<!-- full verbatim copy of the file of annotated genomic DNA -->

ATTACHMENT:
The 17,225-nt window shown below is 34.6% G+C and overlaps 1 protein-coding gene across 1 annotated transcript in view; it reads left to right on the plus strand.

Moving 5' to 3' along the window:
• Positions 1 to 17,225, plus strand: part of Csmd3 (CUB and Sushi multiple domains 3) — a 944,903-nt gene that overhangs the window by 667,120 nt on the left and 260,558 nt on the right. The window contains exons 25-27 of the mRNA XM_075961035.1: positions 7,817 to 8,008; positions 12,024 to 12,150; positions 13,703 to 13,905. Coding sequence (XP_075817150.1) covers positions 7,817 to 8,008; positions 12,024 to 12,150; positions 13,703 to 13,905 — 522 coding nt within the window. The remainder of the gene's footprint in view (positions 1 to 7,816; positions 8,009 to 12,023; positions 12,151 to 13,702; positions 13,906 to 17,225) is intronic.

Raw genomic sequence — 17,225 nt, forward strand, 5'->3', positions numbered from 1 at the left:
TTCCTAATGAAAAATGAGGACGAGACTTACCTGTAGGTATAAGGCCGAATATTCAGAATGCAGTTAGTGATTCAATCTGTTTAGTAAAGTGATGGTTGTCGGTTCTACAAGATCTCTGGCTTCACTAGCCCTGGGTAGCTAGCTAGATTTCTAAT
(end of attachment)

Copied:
The 17,225-nt window shown below is 34.6% G+C and overlaps 1 protein-coding gene across 1 annotated transcript in view; it reads left to right on the plus strand.

Moving 5' to 3' along the window:
• Positions 1 to 17,225, plus strand: part of Csmd3 (CUB and Sushi multiple domains 3) — a 944,903-nt gene that overhangs the window by 667,120 nt on the left and 260,558 nt on the right. The window contains exons 25-27 of the mRNA XM_075961035.1: positions 7,817 to 8,008; positions 12,024 to 12,150; positions 13,703 to 13,905. Coding sequence (XP_075817150.1) covers positions 7,817 to 8,008; positions 12,024 to 12,150; positions 13,703 to 13,905 — 522 coding nt within the window. The remainder of the gene's footprint in view (positions 1 to 7,816; positions 8,009 to 12,023; positions 12,151 to 13,702; positions 13,906 to 17,225) is intronic.

Raw genomic sequence — 17,225 nt, forward strand, 5'->3', positions numbered from 1 at the left:
TTCCTAATGAAAAATGAGGACGAGACTTACCTGTAGGTATAAGGCCGAATATTCAGAATGCAGTTAGTGATTCAATCTGTTTAGTAAAGTGATGGTTGTCGGTTCTACAAGATCTCTGGCTTCACTAGCCCTGGGTAGCTAGCTAGATTTCTAAT